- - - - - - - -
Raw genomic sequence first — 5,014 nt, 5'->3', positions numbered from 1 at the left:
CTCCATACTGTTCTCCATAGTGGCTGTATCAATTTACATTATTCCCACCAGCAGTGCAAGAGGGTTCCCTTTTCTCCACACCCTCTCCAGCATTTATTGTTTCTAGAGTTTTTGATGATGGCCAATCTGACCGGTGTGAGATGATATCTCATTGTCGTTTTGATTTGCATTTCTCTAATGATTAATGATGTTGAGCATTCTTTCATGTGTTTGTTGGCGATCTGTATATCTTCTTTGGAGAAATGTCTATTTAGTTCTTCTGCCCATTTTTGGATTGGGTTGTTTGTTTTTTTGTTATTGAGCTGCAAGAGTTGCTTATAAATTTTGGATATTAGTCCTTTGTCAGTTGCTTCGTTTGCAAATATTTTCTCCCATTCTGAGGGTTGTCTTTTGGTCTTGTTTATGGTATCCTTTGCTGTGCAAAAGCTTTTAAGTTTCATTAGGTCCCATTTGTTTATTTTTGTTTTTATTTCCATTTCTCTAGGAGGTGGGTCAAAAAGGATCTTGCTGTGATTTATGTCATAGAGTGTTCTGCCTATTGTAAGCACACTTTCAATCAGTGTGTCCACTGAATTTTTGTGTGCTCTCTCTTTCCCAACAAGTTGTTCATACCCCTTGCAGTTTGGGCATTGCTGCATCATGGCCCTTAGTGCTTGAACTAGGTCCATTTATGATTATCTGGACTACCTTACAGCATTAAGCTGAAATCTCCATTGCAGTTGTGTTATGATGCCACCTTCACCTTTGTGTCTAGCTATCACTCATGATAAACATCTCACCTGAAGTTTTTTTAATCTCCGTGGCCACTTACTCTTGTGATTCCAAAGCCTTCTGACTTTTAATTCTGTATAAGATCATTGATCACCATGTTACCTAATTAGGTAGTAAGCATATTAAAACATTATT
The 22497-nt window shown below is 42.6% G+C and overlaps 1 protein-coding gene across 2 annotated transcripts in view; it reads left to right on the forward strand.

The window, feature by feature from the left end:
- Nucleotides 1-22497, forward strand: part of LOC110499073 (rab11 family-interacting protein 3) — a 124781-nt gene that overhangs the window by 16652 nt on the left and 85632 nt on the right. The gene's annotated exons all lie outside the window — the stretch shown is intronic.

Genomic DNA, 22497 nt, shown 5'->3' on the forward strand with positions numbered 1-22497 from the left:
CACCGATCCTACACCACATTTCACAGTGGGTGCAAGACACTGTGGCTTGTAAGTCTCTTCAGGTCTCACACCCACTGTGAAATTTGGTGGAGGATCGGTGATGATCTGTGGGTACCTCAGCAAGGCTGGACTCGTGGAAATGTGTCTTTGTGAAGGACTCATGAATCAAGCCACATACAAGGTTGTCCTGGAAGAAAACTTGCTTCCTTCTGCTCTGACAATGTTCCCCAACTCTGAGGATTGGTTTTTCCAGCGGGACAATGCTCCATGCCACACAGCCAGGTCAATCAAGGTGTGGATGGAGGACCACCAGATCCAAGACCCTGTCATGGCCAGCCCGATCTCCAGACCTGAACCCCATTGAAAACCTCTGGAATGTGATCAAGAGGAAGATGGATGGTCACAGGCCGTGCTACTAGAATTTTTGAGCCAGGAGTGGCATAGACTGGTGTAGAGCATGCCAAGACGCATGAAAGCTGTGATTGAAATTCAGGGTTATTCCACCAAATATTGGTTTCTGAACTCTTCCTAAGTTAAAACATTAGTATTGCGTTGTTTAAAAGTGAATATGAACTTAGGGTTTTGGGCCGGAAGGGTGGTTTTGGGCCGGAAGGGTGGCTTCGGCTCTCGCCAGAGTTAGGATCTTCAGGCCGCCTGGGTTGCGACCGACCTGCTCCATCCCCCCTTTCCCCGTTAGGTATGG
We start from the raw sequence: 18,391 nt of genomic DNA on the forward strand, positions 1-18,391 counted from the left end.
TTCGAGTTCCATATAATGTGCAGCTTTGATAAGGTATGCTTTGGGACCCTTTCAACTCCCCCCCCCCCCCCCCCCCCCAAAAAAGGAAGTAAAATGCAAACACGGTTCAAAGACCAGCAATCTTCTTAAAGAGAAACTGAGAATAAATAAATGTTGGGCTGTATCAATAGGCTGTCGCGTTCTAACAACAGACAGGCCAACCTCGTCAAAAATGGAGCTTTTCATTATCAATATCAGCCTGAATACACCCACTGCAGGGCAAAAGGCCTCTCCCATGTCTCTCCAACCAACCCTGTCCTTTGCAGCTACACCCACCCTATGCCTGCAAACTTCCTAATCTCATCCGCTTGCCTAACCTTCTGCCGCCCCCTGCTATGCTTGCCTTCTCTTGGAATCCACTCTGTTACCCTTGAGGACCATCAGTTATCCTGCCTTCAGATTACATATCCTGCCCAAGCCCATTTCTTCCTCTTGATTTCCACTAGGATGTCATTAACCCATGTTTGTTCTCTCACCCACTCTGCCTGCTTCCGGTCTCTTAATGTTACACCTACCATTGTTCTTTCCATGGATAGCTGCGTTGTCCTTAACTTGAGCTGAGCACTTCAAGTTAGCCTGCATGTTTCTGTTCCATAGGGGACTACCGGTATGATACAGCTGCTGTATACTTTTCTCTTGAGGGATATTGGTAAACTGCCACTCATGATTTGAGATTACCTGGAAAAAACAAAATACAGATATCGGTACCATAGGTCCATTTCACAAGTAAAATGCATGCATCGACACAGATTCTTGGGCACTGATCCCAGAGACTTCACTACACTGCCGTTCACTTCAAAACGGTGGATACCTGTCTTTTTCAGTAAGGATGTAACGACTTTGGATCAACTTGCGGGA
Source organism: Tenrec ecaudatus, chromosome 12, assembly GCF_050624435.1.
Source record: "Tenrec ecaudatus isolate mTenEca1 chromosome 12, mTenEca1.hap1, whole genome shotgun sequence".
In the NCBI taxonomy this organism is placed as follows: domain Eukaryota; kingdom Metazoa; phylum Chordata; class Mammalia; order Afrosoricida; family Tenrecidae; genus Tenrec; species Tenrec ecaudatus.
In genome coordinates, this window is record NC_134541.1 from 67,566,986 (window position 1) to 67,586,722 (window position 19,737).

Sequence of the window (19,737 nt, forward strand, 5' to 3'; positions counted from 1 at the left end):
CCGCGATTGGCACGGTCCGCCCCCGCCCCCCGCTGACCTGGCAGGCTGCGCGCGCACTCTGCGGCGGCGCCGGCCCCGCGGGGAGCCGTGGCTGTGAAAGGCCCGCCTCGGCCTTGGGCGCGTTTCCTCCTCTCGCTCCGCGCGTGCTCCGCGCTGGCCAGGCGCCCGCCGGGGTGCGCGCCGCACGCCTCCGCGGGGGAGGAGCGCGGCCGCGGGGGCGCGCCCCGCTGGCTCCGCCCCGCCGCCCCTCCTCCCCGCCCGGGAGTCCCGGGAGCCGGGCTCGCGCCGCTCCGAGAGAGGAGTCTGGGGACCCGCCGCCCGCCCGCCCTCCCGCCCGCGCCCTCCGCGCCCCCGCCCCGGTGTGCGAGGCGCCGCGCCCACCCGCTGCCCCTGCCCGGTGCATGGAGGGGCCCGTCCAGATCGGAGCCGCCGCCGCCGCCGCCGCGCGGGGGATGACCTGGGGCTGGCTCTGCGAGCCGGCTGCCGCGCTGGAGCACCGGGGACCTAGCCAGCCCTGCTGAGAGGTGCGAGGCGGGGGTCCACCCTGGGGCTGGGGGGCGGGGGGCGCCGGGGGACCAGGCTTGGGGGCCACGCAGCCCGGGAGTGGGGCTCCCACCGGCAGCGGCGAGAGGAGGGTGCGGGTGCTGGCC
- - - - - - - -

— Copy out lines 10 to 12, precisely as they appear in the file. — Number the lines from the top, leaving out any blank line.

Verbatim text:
Source organism: Tenrec ecaudatus, chromosome 12, assembly GCF_050624435.1.
Source record: "Tenrec ecaudatus isolate mTenEca1 chromosome 12, mTenEca1.hap1, whole genome shotgun sequence".
In the NCBI taxonomy this organism is placed as follows: domain Eukaryota; kingdom Metazoa; phylum Chordata; class Mammalia; order Afrosoricida; family Tenrecidae; genus Tenrec; species Tenrec ecaudatus.